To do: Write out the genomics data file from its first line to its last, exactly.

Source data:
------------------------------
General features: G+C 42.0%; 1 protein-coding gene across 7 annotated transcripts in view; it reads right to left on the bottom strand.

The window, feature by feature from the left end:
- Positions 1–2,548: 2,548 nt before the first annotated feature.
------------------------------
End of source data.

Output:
General features: G+C 42.0%; 1 protein-coding gene across 7 annotated transcripts in view; it reads right to left on the bottom strand.

The window, feature by feature from the left end:
- Positions 1–2,548: 2,548 nt before the first annotated feature.